- Amounts owed: The total amount you owe in debt is important, and shows lenders that you've made progress on your existing accounts. This factor also focuses on your credit utilization rate, which measures the percentage of your available credit on credit cards that you're using. The lower your balance is relative to your credit limit, the better your utilization rate will be for your credit score.
- Length of credit history: The longer you've been using credit, the more data lenders have to ascertain how well you manage your credit accounts. Your FICO® Score calculation also includes the average age of your accounts, so frequently opening new accounts can have a negative impact on your score.
- New credit: Virtually every time you apply for credit, the lender will run a credit check to gauge your creditworthiness. This will result in a hard inquiry on your credit report, which can knock a few points off your score temporarily. If you apply for multiple accounts in a short period—except for in situations where you're shopping around for a loan—it can have a compounding negative impact on your score.
- Credit mix: In general, being able to manage multiple types of credit, such as credit cards, auto loans, mortgages and student loans, can have a positive impact on your credit score. However, it's not wise to open several new credit accounts solely to improve your credit mix. Diversifying your credit mix often occurs naturally over time.
How to Improve Your Credit Score
The steps required to improve credit can vary from person to person. While some may apply to you, others may not. However, here are some general guidelines that can help you increase your credit score:
- Pay all bills on time.
- Get caught up on past-due payments, including charge-offs and collection accounts.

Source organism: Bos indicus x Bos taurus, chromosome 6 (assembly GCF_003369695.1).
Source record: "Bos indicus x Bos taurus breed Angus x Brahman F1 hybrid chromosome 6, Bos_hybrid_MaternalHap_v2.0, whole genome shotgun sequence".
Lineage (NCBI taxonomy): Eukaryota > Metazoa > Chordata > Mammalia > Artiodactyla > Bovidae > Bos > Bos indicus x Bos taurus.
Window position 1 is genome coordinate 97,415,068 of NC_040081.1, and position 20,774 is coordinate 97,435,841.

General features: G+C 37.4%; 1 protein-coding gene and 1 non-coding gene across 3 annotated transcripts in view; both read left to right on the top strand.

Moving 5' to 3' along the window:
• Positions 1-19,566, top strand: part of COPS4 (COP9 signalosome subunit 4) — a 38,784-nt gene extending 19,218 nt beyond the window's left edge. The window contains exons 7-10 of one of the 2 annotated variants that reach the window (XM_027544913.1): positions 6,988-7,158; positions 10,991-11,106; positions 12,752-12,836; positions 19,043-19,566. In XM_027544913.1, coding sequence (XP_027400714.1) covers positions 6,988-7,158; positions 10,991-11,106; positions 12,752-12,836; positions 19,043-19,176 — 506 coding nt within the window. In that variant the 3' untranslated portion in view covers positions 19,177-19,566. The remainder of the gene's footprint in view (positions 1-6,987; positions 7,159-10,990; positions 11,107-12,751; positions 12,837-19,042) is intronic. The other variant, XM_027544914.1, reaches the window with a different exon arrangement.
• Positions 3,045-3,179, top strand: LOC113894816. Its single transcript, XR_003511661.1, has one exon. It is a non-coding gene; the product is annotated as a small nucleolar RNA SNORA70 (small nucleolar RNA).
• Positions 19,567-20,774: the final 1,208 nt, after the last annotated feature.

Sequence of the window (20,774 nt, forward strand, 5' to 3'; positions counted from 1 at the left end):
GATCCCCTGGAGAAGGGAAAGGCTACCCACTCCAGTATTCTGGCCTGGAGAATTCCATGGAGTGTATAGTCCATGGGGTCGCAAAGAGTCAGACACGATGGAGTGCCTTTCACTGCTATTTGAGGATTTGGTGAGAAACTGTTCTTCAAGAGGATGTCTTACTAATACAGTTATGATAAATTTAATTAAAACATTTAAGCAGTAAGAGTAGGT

- Pay down credit card balances and keep them low relative to their credit limits.
- Apply for credit only when necessary.
- Avoid closing older, unused credit cards.
- Review your credit reports for inaccuracies and dispute them with the credit bureaus.
- Ask a family member with good credit to add you as an authorized user on their credit card account.
Again, it's difficult to determine exactly how much your credit score will improve with each of these steps, but as you develop these good credit habits, you'll see positive results over time. Also, plan to monitor your credit score regularly to understand how your actions impact your score and to spot potential issues that could threaten your progress.
Use Experian Boost to Help Increase Your FICO® Score
One way to potentially increase your credit scores quickly is through Experian Boost. This service allows you to get credit for on-time utility, phone and streaming payments that otherwise would not be included on your credit report. Simply connect your financial accounts that you use to pay your bills, and Experian will identify qualifying payments and add.
You'll then confirm which payments you want to add to your Experian credit report, and your FICO® Score will be updated immediately. Among those who have seen their score climb, the average increase has been 13 points.